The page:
449 U.S. 292 (1981), 80-243, United States v. Darusmont
|Docket Nº:||No. 80-243|
|Citation:||449 U.S. 292, 101 S.Ct. 549, 66 L.Ed.2d 513|
|Party Name:||United States v. Darusmont|
|Case Date:||January 12, 1981|
|Court:||United States Supreme Court|
ON APPEAL FROM THE UNITED STATES DISTRICT COURT
FOR THE EASTERN DISTRICT OF CALIFORNIA
Held: The 1976 amendments of the minimum tax provisions of §§ 56 and 57 of the Internal Revenue Code of 1954 -- increasing the rate of the minimum tax and decreasing the allowable exemption as to enumerated items of tax preference, including the deduction for 50% of any net long-term capital gain, and making the amendments effective for the taxable years beginning after December 31, 1975 -- may be applied to appellee taxpayers' sale of a house, resulting in a long-term capital gain, that took place in 1976 prior to the enactment of the amendments, without violating the Due Process Clause of the Fifth Amendment. The retroactive application of an income tax statute to the entire calendar year in which enactment takes place does not per se violate that Clause. Nor is the retroactive imposition of the minimum tax amendments so harsh and oppressive here as to deny due process, even though appellees would not have owed any minimum tax under the prior provisions. Assuming, arguendo, that personal notice of tax changes is relevant, appellees cannot claim surprise, since the proposed increase in the minimum tax rate had been under public discussion for almost a year before its enactment. And the amendments to the minimum tax did not create a "new tax," since the minimum tax provision was imposed in 1969, and one of the original items of tax preference subjected to the minimum tax was the untaxed portion of any net long-term capital gain.
80-2 USTC ¶ 9671, p. 85,208, 47 AFTR2d ¶ 81-366, p. 81-519, reversed and remanded.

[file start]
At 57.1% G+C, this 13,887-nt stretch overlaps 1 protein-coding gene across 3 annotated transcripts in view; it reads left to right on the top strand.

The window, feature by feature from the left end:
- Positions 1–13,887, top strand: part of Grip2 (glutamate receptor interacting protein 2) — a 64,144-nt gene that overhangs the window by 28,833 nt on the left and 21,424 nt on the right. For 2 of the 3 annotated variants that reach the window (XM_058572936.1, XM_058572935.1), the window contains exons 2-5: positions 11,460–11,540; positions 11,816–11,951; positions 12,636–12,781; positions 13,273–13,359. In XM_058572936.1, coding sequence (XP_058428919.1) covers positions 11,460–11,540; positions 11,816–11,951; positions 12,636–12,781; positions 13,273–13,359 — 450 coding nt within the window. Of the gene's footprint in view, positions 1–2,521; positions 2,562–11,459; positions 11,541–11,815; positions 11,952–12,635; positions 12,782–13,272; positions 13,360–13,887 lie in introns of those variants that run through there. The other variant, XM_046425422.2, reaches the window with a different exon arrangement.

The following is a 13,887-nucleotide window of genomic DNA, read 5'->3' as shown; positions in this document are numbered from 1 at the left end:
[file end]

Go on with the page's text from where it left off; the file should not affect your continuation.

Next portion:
Per curiam opinion.
Appellees instituted this federal income tax refund suit, claiming that the 1976 [101 S.Ct. 550] amendments of the minimum tax provisions contained in §§ 56 and 57 of the Internal Revenue Code of 1954, 26 U.S.C. §§ 56 and 57, could not be applied to a transaction that had taken place in 1976, prior to the enactment of the amendments, without violating the Due Process Clause of the Fifth Amendment.
Appellees prevailed in the District Court. The United States has taken an appeal to this Court pursuant to 2 U.S.C. § 1252, which authorizes a direct appeal from the final judgment of a court of the United States holding an Act of Congress unconstitutional in any civil action to which the United States is a party. And a direct appeal may be taken when, as here, a federal statute has been held unconstitutional as applied to a particular circumstance. Fleming v. Rhodes, 331 U.S. 100 (1947). See United States v. Christian Echoes National Ministry, Inc., 404 U.S. 561, 563 (1972).
The appellees, E. M. Darusmont and B. L. Darusmont, are husband and wife. Mrs. Darusmont is a party to this action solely because she and her husband filed a joint federal income tax return for the calendar year 1976. We hereinafter sometimes refer to the appellees in the singular, either as "appellee" or as "taxpayer."
In April, 1976, Mr. Darusmont was notified by his employer that he was to be transferred from Houston, Tex., to Bakersfield, Cal. Appellee, accordingly, undertook to dispose of his Houston home. That home was a triplex. One of the three units was occupied by the Darusmonts; taxpayer rented the other two. Appellee retained a real estate firm to list the property and to give him advice as to the most advantageous way to sell it. The firm suggested various alternatives (sale as separate condominium units, or as a whole, and either for cash or on the installment basis). The firm and appellee discussed the income tax consequences of each alternative, including the tax on capital gain, the installment method of reporting, and the possibility of deferring a portion of any capital gain by the timely purchase of a replacement home in California.
After considering the several possible methods of structuring the sale, and after computing the projected income tax consequences of each method, appellee decided on an outright
sale. That sale was effected on July 15, 1976, for cash. This resulted in a long-term capital gain to the taxpayer. Because, however, appellee purchased a replacement residence in California, he was able, under § 1034 of the Code, 26 U.S.C. § 1034, to defer recognition of that portion of the gain attributable to the unit of the Texas house that the Darusmonts had occupied. Appellee's recognized gain on the sale of the other two units was $51,332. After taking into account the deduction of 50% of net capital gain then permitted by § 1202 of the Code, 26 U.S.C. § 1202, appellee included the remainder of the gain in his reported taxable income. The Darusmonts timely filed their joint federal income tax return for...
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